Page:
I had to leave before Beau gave up his hopeless quest for his unseen prize, but I walked away thinking how much like Beau we can be. We long for things that are out of our grasp. We work and strain and fret over the unseen prize that we are convinced will somehow satisfy us. But that stick was just a chew toy. It had no nutritional value. It could not give him the calories or nutrients necessary for survival. He didn’t really need it, but he really, really wanted it.

As we consider our lives and those things that we strive after and fret over, do they have true and lasting value? Do they add anything to our lives that make it richer, better, and fuller? Are we spending all our efforts pursuing some elusive desire while ignoring the deepest desire of our souls?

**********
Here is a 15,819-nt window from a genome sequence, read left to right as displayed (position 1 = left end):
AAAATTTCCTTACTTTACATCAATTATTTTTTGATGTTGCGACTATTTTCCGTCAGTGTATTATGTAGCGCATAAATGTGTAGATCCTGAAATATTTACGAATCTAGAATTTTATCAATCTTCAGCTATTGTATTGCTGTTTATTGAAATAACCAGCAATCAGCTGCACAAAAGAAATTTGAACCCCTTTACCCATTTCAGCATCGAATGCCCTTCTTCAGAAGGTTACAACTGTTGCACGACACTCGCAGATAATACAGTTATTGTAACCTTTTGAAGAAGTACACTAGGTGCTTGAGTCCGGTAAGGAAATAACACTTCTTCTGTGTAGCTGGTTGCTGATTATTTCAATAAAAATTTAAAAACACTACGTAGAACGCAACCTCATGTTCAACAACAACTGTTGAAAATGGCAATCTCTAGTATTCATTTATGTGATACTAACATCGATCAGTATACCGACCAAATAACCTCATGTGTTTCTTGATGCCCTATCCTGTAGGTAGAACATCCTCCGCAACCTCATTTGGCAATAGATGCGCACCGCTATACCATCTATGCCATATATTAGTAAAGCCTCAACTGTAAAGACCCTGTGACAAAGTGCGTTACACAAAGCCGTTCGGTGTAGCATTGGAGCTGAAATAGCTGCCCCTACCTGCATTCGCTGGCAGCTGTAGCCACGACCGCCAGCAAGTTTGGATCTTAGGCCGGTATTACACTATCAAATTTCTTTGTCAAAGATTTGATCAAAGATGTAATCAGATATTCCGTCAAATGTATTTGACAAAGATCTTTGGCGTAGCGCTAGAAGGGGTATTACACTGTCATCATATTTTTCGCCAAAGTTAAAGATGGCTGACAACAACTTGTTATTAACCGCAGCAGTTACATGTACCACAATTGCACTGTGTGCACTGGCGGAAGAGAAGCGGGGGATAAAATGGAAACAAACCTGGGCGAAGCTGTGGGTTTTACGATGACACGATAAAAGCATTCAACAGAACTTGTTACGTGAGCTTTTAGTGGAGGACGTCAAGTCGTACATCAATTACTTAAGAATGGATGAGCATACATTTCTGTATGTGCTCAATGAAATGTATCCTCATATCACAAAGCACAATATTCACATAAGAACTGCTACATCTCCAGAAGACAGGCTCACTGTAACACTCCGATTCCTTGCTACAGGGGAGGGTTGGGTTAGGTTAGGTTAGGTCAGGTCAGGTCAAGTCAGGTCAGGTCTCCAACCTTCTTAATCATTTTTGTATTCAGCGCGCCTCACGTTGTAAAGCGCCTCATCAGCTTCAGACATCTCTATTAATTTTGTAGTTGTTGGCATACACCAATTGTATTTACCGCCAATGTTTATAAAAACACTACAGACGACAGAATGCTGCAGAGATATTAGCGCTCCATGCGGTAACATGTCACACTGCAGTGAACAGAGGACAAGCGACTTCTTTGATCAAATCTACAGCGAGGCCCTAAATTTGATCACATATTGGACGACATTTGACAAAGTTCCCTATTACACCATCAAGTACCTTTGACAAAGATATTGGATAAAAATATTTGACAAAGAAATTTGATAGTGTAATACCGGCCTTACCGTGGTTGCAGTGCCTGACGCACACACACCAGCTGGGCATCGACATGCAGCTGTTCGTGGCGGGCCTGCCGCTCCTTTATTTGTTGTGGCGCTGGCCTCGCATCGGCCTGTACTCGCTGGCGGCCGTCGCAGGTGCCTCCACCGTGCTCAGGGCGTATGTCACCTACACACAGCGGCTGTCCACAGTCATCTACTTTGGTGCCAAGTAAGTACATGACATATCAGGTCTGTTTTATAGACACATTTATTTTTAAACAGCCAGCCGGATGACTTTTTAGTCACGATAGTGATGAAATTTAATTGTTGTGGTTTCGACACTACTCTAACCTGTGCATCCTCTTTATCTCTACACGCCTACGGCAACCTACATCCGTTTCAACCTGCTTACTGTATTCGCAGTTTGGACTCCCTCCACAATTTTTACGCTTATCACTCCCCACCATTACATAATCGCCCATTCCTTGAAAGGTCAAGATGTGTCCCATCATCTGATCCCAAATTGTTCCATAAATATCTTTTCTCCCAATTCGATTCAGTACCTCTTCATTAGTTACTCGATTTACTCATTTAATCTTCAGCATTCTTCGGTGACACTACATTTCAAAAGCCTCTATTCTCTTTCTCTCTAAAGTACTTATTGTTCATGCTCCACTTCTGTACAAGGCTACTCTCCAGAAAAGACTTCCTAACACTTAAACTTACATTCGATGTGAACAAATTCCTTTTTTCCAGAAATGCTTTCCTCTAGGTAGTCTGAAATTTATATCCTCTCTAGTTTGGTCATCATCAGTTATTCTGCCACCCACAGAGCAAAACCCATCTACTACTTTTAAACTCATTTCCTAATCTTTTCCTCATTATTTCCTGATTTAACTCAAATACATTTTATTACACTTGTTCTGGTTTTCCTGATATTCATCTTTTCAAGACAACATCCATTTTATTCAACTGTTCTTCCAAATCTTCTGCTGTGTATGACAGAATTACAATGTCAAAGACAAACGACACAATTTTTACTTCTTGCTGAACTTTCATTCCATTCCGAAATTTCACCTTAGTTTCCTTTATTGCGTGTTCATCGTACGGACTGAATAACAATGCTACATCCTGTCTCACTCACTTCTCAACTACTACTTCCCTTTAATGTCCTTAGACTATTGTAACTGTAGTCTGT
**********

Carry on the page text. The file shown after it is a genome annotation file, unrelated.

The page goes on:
We read in the Psalms – “As the deer pants for the water brooks, so my soul pants for thee, O God, for the living God.” (Psalm 42:1-2) “My soul thirsts for Thee, my flesh yearns for Thee, in a dry and weary land where there is not water.” (Psalm 63:1) “Whom have I in heaven but you? And there is nothing on earth that I desire besides you.” (Psalm 73:25)

We are given to misplaced desires, chasing after things that won’t much matter in the end. The writer of Ecclesiastes calls is “chasing after the wind.” (Ecclesiastes 1:14)

God spoke through the prophet Jeremiah – “Be appalled, O heavens, at this; be shocked, be utterly desolate, declares the Lord, for my people have committed two evils: they have forsaken me, the fountain of living waters, and hewed out cisterns for themselves, broken cisterns that can hold no water.” (Jeremiah 2:12-13)